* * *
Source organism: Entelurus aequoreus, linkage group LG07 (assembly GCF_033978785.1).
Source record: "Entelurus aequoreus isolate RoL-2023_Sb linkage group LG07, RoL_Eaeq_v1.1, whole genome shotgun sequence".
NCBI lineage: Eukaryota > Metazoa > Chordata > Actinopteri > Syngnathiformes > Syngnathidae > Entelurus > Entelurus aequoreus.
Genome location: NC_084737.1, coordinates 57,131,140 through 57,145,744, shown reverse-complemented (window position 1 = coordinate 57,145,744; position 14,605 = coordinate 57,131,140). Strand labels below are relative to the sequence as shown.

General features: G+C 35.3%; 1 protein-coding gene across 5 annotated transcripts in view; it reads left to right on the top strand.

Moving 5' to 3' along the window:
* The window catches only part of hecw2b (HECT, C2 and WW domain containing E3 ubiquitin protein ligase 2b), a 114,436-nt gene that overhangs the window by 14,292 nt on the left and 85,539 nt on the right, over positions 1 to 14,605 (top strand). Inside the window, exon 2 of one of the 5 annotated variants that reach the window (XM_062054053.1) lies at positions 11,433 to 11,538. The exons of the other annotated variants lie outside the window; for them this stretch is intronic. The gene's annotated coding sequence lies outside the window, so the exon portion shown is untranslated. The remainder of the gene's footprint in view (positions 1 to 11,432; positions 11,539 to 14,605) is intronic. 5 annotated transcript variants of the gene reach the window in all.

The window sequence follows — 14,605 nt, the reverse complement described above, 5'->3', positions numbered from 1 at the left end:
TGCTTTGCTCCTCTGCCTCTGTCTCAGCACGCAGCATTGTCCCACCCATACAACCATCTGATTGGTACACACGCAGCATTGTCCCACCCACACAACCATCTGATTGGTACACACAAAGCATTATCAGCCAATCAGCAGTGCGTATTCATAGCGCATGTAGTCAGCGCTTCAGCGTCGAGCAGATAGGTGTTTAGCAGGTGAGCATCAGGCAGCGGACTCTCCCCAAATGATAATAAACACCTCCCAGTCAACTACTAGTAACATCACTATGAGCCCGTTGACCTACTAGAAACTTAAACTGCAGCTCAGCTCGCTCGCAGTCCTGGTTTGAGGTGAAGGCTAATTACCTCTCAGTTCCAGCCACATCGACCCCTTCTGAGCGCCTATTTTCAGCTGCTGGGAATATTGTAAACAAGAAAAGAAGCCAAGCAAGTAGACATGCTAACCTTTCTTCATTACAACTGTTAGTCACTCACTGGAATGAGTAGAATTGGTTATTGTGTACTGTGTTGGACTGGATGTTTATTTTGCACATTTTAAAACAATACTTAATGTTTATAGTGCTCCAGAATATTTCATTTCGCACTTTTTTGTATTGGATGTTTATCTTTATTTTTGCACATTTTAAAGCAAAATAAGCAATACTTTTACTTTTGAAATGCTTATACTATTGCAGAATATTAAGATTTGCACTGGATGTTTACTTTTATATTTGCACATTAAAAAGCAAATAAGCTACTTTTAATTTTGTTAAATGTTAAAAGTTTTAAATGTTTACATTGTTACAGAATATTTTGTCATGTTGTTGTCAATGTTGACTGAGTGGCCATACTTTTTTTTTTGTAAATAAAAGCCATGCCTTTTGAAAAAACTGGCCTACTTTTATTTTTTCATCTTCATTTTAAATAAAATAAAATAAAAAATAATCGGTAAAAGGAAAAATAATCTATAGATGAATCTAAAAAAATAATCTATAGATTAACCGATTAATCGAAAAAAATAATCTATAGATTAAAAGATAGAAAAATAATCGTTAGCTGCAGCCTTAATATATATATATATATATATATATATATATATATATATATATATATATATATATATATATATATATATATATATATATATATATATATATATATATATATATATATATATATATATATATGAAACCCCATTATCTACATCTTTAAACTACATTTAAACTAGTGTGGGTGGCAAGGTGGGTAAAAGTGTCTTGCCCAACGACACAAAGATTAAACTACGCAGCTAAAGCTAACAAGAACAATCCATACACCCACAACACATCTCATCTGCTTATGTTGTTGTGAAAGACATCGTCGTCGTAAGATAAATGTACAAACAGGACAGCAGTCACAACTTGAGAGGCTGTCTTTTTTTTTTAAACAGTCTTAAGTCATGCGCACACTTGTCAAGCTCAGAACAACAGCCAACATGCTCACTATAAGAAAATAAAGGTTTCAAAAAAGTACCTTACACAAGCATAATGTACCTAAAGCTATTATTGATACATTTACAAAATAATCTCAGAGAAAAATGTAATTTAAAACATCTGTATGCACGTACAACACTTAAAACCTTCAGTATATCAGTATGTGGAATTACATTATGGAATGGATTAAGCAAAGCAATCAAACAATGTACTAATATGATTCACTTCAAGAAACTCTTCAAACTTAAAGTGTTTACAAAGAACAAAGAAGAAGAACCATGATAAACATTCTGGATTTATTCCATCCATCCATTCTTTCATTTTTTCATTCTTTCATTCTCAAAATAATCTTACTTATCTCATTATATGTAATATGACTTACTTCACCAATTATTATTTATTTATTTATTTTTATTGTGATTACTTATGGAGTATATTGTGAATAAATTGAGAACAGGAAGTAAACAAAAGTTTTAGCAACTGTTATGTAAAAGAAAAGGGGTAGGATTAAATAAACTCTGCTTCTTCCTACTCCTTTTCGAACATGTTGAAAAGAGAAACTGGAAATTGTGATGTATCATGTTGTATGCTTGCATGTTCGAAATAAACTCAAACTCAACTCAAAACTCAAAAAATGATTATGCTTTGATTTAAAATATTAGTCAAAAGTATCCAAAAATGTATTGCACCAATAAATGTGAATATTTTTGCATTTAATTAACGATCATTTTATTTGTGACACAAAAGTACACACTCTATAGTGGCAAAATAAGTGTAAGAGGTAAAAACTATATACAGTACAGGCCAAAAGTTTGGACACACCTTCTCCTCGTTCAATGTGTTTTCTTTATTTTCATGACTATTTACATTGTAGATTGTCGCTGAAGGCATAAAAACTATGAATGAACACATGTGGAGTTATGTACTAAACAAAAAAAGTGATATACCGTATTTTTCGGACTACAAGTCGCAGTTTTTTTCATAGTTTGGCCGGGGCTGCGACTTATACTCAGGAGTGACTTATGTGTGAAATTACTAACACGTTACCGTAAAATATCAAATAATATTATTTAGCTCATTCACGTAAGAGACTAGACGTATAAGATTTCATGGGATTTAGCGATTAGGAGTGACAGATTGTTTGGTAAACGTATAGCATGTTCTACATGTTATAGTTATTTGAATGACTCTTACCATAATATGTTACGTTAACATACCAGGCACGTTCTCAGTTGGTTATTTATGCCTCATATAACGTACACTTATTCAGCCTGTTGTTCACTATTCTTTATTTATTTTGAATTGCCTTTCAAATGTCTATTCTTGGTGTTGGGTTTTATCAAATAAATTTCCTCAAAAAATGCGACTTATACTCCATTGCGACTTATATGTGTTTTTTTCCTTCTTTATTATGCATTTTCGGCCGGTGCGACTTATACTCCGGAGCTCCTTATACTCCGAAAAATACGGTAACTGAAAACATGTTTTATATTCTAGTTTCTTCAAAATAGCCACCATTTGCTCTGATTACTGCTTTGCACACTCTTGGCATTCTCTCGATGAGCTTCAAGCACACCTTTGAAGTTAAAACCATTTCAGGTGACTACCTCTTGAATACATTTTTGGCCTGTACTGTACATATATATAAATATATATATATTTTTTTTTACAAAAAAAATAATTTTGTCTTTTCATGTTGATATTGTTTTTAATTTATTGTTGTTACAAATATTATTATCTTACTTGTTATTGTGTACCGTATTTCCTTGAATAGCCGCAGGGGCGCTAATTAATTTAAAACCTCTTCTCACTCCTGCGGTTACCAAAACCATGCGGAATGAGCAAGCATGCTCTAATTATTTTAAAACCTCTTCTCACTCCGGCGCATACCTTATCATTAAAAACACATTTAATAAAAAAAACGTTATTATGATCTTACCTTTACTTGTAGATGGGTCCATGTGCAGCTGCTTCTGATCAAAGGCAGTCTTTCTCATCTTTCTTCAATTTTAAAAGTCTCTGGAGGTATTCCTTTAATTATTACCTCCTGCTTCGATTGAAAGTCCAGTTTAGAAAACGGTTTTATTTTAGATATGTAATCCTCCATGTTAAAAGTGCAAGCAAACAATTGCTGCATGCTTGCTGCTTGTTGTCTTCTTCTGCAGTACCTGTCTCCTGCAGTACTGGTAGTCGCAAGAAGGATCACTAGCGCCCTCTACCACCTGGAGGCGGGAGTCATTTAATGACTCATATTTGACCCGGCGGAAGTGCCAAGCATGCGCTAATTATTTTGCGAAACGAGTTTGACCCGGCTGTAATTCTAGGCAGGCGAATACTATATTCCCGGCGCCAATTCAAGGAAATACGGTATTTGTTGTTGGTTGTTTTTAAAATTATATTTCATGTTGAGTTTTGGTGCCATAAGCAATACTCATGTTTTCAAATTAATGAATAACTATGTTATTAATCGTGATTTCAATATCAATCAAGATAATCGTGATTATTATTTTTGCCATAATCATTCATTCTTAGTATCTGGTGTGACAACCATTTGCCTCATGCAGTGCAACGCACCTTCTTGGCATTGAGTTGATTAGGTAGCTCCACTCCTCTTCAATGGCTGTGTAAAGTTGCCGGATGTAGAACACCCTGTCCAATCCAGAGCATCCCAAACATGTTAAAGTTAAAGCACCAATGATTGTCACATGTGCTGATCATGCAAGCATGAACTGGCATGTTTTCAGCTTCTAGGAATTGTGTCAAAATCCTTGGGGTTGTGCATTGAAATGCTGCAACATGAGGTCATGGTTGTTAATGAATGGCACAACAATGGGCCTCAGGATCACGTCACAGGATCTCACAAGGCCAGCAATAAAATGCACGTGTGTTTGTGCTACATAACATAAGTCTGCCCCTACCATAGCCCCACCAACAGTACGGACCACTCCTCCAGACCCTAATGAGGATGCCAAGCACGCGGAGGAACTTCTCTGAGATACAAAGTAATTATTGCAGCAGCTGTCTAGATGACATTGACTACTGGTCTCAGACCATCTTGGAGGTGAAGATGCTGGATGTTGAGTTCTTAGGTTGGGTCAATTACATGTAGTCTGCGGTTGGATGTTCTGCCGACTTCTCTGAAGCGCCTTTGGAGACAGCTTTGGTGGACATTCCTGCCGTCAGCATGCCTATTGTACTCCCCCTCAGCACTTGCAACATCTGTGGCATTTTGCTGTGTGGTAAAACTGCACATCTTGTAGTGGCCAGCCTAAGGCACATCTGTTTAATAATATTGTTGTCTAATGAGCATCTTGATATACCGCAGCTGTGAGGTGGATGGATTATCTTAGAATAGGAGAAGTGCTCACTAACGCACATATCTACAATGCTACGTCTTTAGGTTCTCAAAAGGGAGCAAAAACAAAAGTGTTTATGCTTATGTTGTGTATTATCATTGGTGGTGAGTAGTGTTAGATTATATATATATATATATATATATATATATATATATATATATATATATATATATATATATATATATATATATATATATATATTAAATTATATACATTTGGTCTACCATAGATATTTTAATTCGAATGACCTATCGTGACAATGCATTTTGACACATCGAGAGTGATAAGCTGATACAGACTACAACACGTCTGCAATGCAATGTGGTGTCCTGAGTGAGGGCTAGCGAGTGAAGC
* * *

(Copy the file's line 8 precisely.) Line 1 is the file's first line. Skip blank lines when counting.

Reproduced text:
The window sequence follows — 14,605 nt, the reverse complement described above, 5'->3', positions numbered from 1 at the left end: